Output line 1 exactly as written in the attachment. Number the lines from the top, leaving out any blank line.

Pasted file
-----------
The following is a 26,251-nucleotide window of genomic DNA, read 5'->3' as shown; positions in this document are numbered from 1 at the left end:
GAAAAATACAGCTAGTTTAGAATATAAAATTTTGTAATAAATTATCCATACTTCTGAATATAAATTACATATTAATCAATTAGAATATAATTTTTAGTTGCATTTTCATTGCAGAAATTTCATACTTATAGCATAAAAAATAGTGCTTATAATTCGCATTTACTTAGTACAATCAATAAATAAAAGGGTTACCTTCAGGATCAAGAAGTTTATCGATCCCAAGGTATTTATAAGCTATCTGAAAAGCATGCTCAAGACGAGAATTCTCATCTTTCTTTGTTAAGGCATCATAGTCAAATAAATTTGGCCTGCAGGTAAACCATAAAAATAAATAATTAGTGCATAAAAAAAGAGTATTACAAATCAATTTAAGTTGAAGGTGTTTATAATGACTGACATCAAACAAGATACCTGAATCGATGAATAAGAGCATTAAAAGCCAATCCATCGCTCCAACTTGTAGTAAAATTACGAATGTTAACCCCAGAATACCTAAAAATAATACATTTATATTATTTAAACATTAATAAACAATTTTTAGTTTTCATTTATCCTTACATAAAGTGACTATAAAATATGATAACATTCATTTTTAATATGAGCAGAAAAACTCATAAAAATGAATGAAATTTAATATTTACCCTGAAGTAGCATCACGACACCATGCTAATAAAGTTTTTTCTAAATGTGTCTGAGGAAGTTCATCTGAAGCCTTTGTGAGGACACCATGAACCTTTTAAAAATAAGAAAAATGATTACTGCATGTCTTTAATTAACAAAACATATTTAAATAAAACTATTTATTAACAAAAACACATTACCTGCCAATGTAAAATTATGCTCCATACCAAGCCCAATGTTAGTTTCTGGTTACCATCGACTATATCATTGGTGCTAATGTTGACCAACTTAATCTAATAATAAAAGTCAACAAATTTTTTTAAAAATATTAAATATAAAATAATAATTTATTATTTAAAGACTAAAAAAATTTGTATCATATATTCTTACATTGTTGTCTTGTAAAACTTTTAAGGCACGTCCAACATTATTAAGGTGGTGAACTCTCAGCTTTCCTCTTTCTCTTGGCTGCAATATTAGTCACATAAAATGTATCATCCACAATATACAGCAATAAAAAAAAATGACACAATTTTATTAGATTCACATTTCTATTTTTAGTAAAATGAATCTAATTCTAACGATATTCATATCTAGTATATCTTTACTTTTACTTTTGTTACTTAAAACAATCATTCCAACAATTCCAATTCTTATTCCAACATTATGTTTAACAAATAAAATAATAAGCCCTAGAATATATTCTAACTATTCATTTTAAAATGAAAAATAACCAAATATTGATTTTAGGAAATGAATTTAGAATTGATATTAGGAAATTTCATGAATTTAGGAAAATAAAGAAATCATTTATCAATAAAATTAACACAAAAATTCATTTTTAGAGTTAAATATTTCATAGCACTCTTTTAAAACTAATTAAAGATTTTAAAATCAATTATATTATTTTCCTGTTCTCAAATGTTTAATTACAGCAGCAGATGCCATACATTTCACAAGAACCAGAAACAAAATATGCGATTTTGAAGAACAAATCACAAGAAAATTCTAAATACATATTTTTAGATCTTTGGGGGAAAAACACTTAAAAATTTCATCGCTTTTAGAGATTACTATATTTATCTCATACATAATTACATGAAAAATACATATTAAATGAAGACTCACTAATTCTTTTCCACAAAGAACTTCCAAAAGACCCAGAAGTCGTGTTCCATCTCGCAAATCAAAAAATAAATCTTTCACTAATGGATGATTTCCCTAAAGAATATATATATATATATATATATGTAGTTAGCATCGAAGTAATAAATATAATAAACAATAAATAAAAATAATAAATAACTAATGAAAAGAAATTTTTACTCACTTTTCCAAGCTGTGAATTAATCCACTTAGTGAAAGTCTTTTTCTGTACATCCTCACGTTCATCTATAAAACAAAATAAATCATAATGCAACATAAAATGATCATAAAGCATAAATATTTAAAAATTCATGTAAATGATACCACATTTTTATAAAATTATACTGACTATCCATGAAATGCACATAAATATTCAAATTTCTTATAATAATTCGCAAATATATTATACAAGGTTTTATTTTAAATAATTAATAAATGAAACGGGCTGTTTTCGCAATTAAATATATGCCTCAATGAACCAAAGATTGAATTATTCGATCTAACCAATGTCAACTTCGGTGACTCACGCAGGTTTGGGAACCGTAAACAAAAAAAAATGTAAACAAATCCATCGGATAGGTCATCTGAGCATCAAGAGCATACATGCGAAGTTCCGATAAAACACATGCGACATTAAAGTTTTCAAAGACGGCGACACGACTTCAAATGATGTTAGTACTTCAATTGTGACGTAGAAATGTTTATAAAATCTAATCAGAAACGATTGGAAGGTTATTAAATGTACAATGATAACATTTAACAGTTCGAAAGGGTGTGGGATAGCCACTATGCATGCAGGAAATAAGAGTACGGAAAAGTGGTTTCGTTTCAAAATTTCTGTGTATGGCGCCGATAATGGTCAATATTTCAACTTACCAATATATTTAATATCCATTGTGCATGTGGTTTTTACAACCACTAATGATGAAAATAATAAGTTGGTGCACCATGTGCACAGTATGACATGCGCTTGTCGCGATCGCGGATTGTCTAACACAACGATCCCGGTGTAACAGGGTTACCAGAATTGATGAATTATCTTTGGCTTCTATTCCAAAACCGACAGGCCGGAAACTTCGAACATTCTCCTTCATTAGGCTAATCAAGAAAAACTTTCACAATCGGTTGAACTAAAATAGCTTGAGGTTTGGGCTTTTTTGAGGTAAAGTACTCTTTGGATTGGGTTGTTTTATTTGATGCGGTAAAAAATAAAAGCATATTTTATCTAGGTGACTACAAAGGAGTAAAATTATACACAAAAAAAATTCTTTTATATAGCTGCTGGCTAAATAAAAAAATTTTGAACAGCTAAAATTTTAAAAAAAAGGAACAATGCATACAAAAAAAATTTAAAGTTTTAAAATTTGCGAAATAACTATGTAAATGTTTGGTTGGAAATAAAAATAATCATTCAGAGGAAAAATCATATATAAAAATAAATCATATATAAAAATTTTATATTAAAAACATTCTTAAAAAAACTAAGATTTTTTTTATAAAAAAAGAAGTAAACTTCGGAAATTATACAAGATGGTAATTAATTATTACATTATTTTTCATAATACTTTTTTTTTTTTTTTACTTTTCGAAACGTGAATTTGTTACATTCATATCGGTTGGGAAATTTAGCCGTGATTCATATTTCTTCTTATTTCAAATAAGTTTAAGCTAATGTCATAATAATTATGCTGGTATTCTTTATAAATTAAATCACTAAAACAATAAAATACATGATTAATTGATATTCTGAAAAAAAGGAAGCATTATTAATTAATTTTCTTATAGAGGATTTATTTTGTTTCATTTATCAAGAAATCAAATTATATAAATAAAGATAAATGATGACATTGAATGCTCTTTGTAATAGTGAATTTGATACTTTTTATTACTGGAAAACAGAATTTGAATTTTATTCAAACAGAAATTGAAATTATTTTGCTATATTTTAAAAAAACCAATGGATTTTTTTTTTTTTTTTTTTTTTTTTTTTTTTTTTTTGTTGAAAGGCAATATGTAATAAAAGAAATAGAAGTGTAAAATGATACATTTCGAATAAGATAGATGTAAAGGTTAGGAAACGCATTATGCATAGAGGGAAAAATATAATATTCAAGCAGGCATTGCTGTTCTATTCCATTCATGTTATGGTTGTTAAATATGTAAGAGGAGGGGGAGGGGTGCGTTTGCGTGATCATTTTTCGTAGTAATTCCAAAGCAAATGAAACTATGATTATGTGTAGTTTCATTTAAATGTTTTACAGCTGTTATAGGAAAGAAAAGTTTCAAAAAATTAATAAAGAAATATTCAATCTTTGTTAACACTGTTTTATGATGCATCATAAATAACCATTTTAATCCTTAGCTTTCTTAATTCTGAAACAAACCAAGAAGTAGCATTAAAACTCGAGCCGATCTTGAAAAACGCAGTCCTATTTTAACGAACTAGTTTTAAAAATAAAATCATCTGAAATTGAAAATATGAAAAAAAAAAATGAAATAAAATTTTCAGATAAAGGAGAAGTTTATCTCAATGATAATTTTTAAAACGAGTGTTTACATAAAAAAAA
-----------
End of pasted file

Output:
The following is a 26,251-nucleotide window of genomic DNA, read 5'->3' as shown; positions in this document are numbered from 1 at the left end: